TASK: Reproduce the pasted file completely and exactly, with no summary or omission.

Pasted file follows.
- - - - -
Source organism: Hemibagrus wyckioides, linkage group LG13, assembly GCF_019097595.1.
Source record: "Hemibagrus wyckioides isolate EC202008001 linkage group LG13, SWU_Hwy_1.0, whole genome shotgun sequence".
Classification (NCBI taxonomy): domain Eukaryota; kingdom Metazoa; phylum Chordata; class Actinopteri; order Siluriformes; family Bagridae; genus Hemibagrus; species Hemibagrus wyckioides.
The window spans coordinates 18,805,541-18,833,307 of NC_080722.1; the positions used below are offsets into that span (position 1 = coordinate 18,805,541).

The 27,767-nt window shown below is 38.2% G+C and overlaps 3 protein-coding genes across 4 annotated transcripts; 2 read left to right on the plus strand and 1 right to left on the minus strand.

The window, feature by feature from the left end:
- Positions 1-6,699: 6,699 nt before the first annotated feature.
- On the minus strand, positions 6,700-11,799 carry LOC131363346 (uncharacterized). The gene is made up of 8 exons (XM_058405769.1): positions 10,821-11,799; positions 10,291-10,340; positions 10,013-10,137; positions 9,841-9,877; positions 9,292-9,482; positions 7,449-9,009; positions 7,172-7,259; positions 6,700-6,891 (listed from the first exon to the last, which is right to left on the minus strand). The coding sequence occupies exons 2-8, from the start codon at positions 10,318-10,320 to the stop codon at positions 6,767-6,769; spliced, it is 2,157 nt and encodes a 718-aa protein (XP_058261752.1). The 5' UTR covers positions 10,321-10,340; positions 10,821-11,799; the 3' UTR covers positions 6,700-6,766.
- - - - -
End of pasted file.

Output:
Source organism: Hemibagrus wyckioides, linkage group LG13, assembly GCF_019097595.1.
Source record: "Hemibagrus wyckioides isolate EC202008001 linkage group LG13, SWU_Hwy_1.0, whole genome shotgun sequence".
Classification (NCBI taxonomy): domain Eukaryota; kingdom Metazoa; phylum Chordata; class Actinopteri; order Siluriformes; family Bagridae; genus Hemibagrus; species Hemibagrus wyckioides.
The window spans coordinates 18,805,541-18,833,307 of NC_080722.1; the positions used below are offsets into that span (position 1 = coordinate 18,805,541).

The 27,767-nt window shown below is 38.2% G+C and overlaps 3 protein-coding genes across 4 annotated transcripts; 2 read left to right on the plus strand and 1 right to left on the minus strand.

The window, feature by feature from the left end:
- Positions 1-6,699: 6,699 nt before the first annotated feature.
- On the minus strand, positions 6,700-11,799 carry LOC131363346 (uncharacterized). The gene is made up of 8 exons (XM_058405769.1): positions 10,821-11,799; positions 10,291-10,340; positions 10,013-10,137; positions 9,841-9,877; positions 9,292-9,482; positions 7,449-9,009; positions 7,172-7,259; positions 6,700-6,891 (listed from the first exon to the last, which is right to left on the minus strand). The coding sequence occupies exons 2-8, from the start codon at positions 10,318-10,320 to the stop codon at positions 6,767-6,769; spliced, it is 2,157 nt and encodes a 718-aa protein (XP_058261752.1). The 5' UTR covers positions 10,321-10,340; positions 10,821-11,799; the 3' UTR covers positions 6,700-6,766.